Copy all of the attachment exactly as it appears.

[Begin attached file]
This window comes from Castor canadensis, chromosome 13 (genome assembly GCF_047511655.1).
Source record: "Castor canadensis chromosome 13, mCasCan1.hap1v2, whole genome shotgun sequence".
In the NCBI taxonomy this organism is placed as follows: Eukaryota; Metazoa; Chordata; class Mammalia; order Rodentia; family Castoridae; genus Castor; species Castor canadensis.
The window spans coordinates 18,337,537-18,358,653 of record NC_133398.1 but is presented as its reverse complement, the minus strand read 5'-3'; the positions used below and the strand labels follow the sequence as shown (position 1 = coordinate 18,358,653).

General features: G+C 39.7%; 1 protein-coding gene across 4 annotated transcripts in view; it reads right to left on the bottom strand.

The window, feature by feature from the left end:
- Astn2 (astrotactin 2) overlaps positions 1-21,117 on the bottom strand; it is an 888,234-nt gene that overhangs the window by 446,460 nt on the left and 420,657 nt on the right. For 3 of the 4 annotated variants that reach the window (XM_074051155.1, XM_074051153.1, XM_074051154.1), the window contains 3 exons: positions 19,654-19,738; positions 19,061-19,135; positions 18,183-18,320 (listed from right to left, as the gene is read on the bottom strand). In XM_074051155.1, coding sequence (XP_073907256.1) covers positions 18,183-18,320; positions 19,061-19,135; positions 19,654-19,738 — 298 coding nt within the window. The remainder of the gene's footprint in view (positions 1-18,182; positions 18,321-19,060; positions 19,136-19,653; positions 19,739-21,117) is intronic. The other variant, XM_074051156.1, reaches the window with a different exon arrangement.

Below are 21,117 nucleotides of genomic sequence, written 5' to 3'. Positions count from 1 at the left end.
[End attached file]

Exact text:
This window comes from Castor canadensis, chromosome 13 (genome assembly GCF_047511655.1).
Source record: "Castor canadensis chromosome 13, mCasCan1.hap1v2, whole genome shotgun sequence".
In the NCBI taxonomy this organism is placed as follows: Eukaryota; Metazoa; Chordata; class Mammalia; order Rodentia; family Castoridae; genus Castor; species Castor canadensis.
The window spans coordinates 18,337,537-18,358,653 of record NC_133398.1 but is presented as its reverse complement, the minus strand read 5'-3'; the positions used below and the strand labels follow the sequence as shown (position 1 = coordinate 18,358,653).

General features: G+C 39.7%; 1 protein-coding gene across 4 annotated transcripts in view; it reads right to left on the bottom strand.

The window, feature by feature from the left end:
- Astn2 (astrotactin 2) overlaps positions 1-21,117 on the bottom strand; it is an 888,234-nt gene that overhangs the window by 446,460 nt on the left and 420,657 nt on the right. For 3 of the 4 annotated variants that reach the window (XM_074051155.1, XM_074051153.1, XM_074051154.1), the window contains 3 exons: positions 19,654-19,738; positions 19,061-19,135; positions 18,183-18,320 (listed from right to left, as the gene is read on the bottom strand). In XM_074051155.1, coding sequence (XP_073907256.1) covers positions 18,183-18,320; positions 19,061-19,135; positions 19,654-19,738 — 298 coding nt within the window. The remainder of the gene's footprint in view (positions 1-18,182; positions 18,321-19,060; positions 19,136-19,653; positions 19,739-21,117) is intronic. The other variant, XM_074051156.1, reaches the window with a different exon arrangement.

Below are 21,117 nucleotides of genomic sequence, written 5' to 3'. Positions count from 1 at the left end.